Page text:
It is time to think about nature as infrastructure, write Taskforce on Nature-related Financial Disclosures (TNFD) executive director Tony Goldner MAICD and Accounting for Nature director Dr Ken Henry AC.
After three decades of policy drift, Australia is emerging from the climate wars. As we do, this is the time to reframe the national debate about the necessities, risks and opportunities of taking action. Sustainability and sustainable finance are potential new sources of advantage for Australian business and finance, underwriting the long-term resilience of our future prosperity, creating jobs and services exports.
Thinking about nature as infrastructure may be the key to better managing the risks we are already confronting and seizing the opportunities that lie ahead as part of a global transition. The goal for that transition should be not just net zero, but also nature-positive.
Australian business and government have collaborated effectively over more than three decades to plan, develop and finance the world-class infrastructure assets that have been central to our productivity growth and national prosperity. While there is room for improvement, Australian policy settings, risk-sharing models and planning processes are world-leading. They have provided certainty of outcomes for citizens, governments and investors, and delivered a pipeline of scalable investment opportunities that has mobilised national savings and attracted quality, long-term global capital to this country. They have also generated tens of thousands of well- paid, skilled jobs across Australia.
Like economic infrastructure, we should treat nature as a set of strategic assets providing critical services to our economy and society. Like economic infrastructure, nature needs patient, long-term investment capital. And structuring infrastructure project financing is recognised globally as an area of distinct Australian expertise and innovation.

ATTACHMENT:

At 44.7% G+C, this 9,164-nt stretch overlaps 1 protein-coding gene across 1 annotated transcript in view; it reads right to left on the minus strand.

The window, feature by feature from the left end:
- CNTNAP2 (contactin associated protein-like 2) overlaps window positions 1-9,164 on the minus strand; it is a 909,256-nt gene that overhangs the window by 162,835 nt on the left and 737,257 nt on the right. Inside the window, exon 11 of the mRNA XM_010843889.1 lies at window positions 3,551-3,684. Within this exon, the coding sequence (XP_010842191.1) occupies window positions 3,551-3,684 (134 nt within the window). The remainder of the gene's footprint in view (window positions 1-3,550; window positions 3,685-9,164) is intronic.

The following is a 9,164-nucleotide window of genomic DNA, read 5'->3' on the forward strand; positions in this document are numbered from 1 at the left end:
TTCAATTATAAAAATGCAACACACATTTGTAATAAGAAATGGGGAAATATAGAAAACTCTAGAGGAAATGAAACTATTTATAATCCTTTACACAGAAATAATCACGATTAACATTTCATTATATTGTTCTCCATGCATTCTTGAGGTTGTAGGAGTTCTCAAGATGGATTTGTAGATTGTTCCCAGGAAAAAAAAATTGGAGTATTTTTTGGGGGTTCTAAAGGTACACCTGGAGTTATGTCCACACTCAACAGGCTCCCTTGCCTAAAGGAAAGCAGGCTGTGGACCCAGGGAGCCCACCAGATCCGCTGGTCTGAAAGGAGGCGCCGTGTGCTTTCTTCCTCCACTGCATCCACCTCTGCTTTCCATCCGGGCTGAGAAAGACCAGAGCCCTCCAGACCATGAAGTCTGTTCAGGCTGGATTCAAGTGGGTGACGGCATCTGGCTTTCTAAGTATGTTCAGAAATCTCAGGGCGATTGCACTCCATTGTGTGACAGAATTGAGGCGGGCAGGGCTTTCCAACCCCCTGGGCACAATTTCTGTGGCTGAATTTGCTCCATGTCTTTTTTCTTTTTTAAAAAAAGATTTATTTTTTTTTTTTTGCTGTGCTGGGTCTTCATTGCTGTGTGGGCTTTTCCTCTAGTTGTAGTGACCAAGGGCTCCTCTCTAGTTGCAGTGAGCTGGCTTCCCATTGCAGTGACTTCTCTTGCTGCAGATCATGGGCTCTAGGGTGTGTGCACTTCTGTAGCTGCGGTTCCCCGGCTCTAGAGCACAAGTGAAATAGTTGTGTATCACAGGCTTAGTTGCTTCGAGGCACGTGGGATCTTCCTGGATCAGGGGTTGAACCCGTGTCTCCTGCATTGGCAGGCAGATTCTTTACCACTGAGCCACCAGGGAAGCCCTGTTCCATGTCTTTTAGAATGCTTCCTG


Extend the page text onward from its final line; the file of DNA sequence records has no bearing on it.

With the same mindset and similar spatial planning, policy and delivery frameworks that we have had in place for decades through PPP (public-private partnership) deal structures, and organisations such as Infrastructure Australia, we can deliver landscape-scale regeneration projects on land and across coastal marine ecosystems. This would include at-scale interventions to tackle soil erosion, salinity and water table challenges, and store carbon around national river systems like the Murray- Darling, and seaweed farming and mangrove expansion to underwrite the sustainability of fisheries, provide floodwater protection, help address ocean acidification and create new blue carbon sinks.
At the heart of a nature-as-infrastructure approach would be three key shifts in mindset, policy and the allocation of capital.
Firstly, we need to widen our thinking beyond the current focus on energy transition, emissions and net zero — critical as they are — and recognise that climate change and nature loss are twin crises that need to be addressed together.
New national emission reduction targets provide welcome policy certainty for investors and solution innovators, as does the government’s announcement of new offshore zones for wind farms. But the opportunities ahead for Australia are immense, and they extend well beyond the energy sector.
Secondly, we need to see nature itself as our best ally to take effective action. The 2022 State of the Environment report is another stark wake-up call about the risks of continuing to treat nature as a free and endless supplier to economic activity.